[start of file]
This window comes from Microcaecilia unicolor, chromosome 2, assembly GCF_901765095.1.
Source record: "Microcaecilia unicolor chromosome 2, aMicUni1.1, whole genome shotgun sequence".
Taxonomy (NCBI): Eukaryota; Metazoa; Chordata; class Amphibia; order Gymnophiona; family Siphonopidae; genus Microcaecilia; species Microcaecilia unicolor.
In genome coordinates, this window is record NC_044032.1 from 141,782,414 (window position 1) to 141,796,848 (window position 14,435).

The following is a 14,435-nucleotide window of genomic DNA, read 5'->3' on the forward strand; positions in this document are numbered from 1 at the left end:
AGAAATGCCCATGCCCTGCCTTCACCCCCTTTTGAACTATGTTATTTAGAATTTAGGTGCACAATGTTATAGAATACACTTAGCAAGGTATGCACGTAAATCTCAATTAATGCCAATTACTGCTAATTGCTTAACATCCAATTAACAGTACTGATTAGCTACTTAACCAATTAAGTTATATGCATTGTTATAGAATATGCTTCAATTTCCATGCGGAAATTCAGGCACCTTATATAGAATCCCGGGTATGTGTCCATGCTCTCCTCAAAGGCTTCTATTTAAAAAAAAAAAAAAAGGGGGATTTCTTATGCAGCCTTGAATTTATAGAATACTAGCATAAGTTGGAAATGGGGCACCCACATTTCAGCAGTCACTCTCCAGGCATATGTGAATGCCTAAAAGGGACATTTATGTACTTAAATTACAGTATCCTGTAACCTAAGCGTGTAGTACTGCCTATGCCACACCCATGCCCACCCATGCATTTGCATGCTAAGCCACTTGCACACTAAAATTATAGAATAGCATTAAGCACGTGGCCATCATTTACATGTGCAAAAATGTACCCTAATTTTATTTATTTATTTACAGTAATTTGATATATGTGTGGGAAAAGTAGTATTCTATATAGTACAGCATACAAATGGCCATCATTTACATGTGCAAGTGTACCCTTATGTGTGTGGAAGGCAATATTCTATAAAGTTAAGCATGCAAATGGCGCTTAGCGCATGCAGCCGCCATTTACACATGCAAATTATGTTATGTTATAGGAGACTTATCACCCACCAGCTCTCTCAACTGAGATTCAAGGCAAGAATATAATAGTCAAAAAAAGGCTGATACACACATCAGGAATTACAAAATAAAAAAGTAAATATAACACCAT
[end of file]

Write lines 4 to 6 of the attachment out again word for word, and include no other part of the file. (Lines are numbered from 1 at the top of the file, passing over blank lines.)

In genome coordinates, this window is record NC_044032.1 from 141,782,414 (window position 1) to 141,796,848 (window position 14,435).

The following is a 14,435-nucleotide window of genomic DNA, read 5'->3' on the forward strand; positions in this document are numbered from 1 at the left end:
AGAAATGCCCATGCCCTGCCTTCACCCCCTTTTGAACTATGTTATTTAGAATTTAGGTGCACAATGTTATAGAATACACTTAGCAAGGTATGCACGTAAATCTCAATTAATGCCAATTACTGCTAATTGCTTAACATCCAATTAACAGTACTGATTAGCTACTTAACCAATTAAGTTATATGCATTGTTATAGAATATGCTTCAATTTCCATGCGGAAATTCAGGCACCTTATATAGAATCCCGGGTATGTGTCCATGCTCTCCTCAAAGGCTTCTATTTAAAAAAAAAAAAAAAGGGGGATTTCTTATGCAGCCTTGAATTTATAGAATACTAGCATAAGTTGGAAATGGGGCACCCACATTTCAGCAGTCACTCTCCAGGCATATGTGAATGCCTAAAAGGGACATTTATGTACTTAAATTACAGTATCCTGTAACCTAAGCGTGTAGTACTGCCTATGCCACACCCATGCCCACCCATGCATTTGCATGCTAAGCCACTTGCACACTAAAATTATAGAATAGCATTAAGCACGTGGCCATCATTTACATGTGCAAAAATGTACCCTAATTTTATTTATTTATTTACAGTAATTTGATATATGTGTGGGAAAAGTAGTATTCTATATAGTACAGCATACAAATGGCCATCATTTACATGTGCAAGTGTACCCTTATGTGTGTGGAAGGCAATATTCTATAAAGTTAAGCATGCAAATGGCGCTTAGCGCATGCAGCCGCCATTTACACATGCAAATTATGTTATGTTATAGGAGACTTATCACCCACCAGCTCTCTCAACTGAGATTCAAGGCAAGAATATAATAGTCAAAAAAAGGCTGATACACACATCAGGAATTACAAAATAAAAAAGTAAATATAACACCAT